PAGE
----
Bahrain’s Investcorp hires Citi, JPMorgan for loan refinancing – sources

Founded in 1982, Investcorp is one of the oldest Middle Eastern private equity houses. (Courtesy of Investcorp)
Updated 19 May 2019

Bahrain’s Investcorp hires Citi, JPMorgan for loan refinancing – sources

DUBAI: Bahrain-based alternative investment manager Investcorp has mandated Citi and JPMorgan to coordinate the refinancing of a $400 million loan, sources familiar with the matter said on Sunday.
Founded in 1982, Investcorp is one of the oldest Middle Eastern private equity houses. As of the end of last year, it had $22.5 billion in assets under management.
The firm has hired the banks to coordinate the refinancing of a $400 million revolving credit facility it raised in 2016 which is due next year, said the sources.
Investcorp and Citi declined to comment. JPMorgan did not immediately respond to a request for comment.
The new revolving loan, with a maturity of four years renewable by one year, is being syndicated to other banks, said the sources.
A revolving loan is one that can be drawn, repaid and drawn again during the agreed lending period.
The 2016 loan included a euro-denominated tranche of around 110 million euros, according to Eikon Refinitiv data.
The refinancing comes amid a slowdown in the Middle East loan market, as borrowers have increasingly turned to bond issues to diversify their funding base and, more recently, to take advantage of favorable conditions across emerging markets. (Reporting by Davide Barbuscia; Editing by Mark Potter)


Easy credit poses tough challenge for Russian economy minister

Updated 2 min 54 sec ago

Easy credit poses tough challenge for Russian economy minister

  • Measures being prepared to help indebted citizens; situation might blow up in 2021

MOSCOW: New machines popping up in Russian shopping centers seem innocuous enough — users insert their passport and receive a small loan in a matter of minutes.

But the devices, which dispense credit in Saint Petersburg malls at a sky-high annual rate of 365 percent, are another sign of a credit boom that has authorities worried.

Russians, who have seen their purchasing power decline in recent years, are borrowing more and more to buy goods or simply to make ends meet.

The level of loans has grown so much in the last 18 months that the economy minister warned it could contribute to another recession.

But it’s a sensitive topic. Limiting credit would deprive households of financing that is sometimes vital, and could hobble already stagnant growth.

The Russian economy was badly hit in 2014 by falling oil prices and Western sanctions over Moscow’s role in Ukraine, and it has yet to fully recover.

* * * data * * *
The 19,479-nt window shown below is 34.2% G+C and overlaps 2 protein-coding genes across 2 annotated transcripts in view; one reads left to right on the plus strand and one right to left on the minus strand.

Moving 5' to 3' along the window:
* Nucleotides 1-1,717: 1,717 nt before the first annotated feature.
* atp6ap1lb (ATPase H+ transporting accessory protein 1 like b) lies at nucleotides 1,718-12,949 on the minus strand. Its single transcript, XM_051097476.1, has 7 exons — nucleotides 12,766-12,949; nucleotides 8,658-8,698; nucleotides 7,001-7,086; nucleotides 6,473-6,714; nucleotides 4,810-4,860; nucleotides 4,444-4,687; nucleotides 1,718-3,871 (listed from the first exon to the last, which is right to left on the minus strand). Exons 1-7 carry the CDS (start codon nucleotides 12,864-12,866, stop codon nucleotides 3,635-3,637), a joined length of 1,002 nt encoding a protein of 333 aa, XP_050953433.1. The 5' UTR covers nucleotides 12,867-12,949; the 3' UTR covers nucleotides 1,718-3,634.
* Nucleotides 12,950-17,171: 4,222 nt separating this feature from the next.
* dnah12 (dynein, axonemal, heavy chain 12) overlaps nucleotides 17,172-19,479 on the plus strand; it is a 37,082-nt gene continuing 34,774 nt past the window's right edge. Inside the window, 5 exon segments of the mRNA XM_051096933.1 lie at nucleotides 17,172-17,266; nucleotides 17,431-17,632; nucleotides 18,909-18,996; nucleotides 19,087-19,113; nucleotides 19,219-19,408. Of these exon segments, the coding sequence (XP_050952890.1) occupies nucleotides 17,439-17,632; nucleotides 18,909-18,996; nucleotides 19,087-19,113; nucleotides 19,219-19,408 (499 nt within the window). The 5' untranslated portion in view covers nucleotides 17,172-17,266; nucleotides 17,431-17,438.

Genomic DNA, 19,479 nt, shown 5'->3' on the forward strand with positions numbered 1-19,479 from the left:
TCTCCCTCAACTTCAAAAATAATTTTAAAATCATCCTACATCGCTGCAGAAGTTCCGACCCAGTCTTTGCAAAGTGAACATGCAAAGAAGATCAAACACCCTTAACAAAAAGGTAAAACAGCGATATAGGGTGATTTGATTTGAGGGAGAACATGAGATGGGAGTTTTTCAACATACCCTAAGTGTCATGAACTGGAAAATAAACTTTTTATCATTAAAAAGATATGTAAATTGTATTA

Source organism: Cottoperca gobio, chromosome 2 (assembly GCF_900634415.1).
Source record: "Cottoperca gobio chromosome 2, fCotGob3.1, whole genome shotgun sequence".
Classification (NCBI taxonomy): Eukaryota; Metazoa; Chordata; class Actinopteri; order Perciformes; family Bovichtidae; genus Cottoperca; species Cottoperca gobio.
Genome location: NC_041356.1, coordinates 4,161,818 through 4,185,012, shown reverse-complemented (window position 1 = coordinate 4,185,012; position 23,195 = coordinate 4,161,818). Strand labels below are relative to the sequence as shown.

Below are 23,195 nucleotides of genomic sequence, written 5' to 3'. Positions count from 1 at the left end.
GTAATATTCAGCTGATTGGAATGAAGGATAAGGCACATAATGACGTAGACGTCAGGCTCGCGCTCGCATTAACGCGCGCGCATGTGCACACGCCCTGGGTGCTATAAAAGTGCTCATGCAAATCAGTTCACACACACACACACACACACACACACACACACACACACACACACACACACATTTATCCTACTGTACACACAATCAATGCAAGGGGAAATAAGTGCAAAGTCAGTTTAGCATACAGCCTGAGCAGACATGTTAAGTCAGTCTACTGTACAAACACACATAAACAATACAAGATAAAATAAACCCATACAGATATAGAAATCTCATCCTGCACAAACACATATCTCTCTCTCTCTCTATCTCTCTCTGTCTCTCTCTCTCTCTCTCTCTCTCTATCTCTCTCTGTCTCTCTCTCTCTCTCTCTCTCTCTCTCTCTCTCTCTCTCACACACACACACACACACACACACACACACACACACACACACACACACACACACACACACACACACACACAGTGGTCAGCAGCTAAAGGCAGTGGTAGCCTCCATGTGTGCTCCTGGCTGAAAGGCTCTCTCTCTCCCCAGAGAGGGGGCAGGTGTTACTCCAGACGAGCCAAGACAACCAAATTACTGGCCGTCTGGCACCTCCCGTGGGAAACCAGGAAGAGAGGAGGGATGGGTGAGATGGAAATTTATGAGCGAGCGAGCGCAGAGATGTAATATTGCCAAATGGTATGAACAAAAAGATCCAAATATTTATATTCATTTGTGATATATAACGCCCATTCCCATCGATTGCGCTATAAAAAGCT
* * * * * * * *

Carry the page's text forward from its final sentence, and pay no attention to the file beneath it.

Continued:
“Tightening lending conditions could immediately damage growth,” Natalia Orlova, chief economist at Alfa Bank, told AFP.

“Continuing retail loan growth is currently the main supporting factor,” she noted.

But “the situation could blow up in 2021,” Economy Minister Maxim Oreshkin warned in a recent interview with the Ekho Moskvy radio station.

He said measures were being prepared to help indebted Russians.

According to Oreshkin, consumer credit’s share of household debt increased by 25 percent last year and now represents 1.8 trillion rubles, around $27.5 billion.

For a third of indebted households, he said, credit reimbursement eats up 60 percent of their monthly income, pushing many to take out new loans to repay old ones.

Orlova said other countries in the region, for example in Eastern Europe, had even higher levels of overall consumer debt as a percentage of national output or GDP.

But Russian debt is “not spread equally, it is mainly held by lower income classes,” which are less likely to repay, she said.

The situation has led to friction between the government and the central bank, with ministers like Oreshkin criticizing it for not doing enough to restrict loans.

Meanwhile, economic growth slowed sharply early this year following recoveries in 2017 and 2018, with an increase of just 0.7 percent in the first half of 2019 from the same period a year earlier.

That was far from the 4.0 percent annual target set by President Vladimir Putin — a difficult objective while the country is subject to Western sanctions.

With 19 million people living below the poverty line, Russia is in dire need of development.

“The problem is that people don’t have money,” Andrei Kolesnikov of the Carnegie Center in Moscow wrote recently.

“This is why we can physically feel the trepidation of the financial and economic authorities,” he added. Kolesnikov described the government’s economic policy as something that “essentially boils down to collecting additional cash from the population and spending it on goals indicated by the state.”

At the beginning of his fourth presidential term in 2018, Putin unveiled ambitious “national projects.”

The cost of those projects — which fall into 12 categories that range from health to infrastructure — is estimated at $400 billion by 2024, of which $115 billion is to come from private investment.